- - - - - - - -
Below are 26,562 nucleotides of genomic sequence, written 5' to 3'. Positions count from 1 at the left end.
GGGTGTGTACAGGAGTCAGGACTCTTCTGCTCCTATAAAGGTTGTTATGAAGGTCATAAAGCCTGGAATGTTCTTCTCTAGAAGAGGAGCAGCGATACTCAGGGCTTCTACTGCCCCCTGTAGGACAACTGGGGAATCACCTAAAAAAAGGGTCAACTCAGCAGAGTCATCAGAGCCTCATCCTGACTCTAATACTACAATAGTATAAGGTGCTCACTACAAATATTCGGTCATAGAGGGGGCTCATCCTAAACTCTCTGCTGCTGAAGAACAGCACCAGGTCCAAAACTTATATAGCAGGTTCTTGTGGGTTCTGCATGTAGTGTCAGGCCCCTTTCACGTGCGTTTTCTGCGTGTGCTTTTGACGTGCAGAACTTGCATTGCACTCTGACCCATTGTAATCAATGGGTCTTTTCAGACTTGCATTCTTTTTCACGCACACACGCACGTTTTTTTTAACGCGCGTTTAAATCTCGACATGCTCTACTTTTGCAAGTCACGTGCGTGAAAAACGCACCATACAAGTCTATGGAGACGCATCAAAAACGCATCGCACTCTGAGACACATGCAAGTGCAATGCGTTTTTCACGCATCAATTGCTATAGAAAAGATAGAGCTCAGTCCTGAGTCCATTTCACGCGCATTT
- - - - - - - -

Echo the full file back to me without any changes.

Below are 26,562 nucleotides of genomic sequence, written 5' to 3'. Positions count from 1 at the left end.
GGGTGTGTACAGGAGTCAGGACTCTTCTGCTCCTATAAAGGTTGTTATGAAGGTCATAAAGCCTGGAATGTTCTTCTCTAGAAGAGGAGCAGCGATACTCAGGGCTTCTACTGCCCCCTGTAGGACAACTGGGGAATCACCTAAAAAAAGGGTCAACTCAGCAGAGTCATCAGAGCCTCATCCTGACTCTAATACTACAATAGTATAAGGTGCTCACTACAAATATTCGGTCATAGAGGGGGCTCATCCTAAACTCTCTGCTGCTGAAGAACAGCACCAGGTCCAAAACTTATATAGCAGGTTCTTGTGGGTTCTGCATGTAGTGTCAGGCCCCTTTCACGTGCGTTTTCTGCGTGTGCTTTTGACGTGCAGAACTTGCATTGCACTCTGACCCATTGTAATCAATGGGTCTTTTCAGACTTGCATTCTTTTTCACGCACACACGCACGTTTTTTTTAACGCGCGTTTAAATCTCGACATGCTCTACTTTTGCAAGTCACGTGCGTGAAAAACGCACCATACAAGTCTATGGAGACGCATCAAAAACGCATCGCACTCTGAGACACATGCAAGTGCAATGCGTTTTTCACGCATCAATTGCTATAGAAAAGATAGAGCTCAGTCCTGAGTCCATTTCACGCGCATTT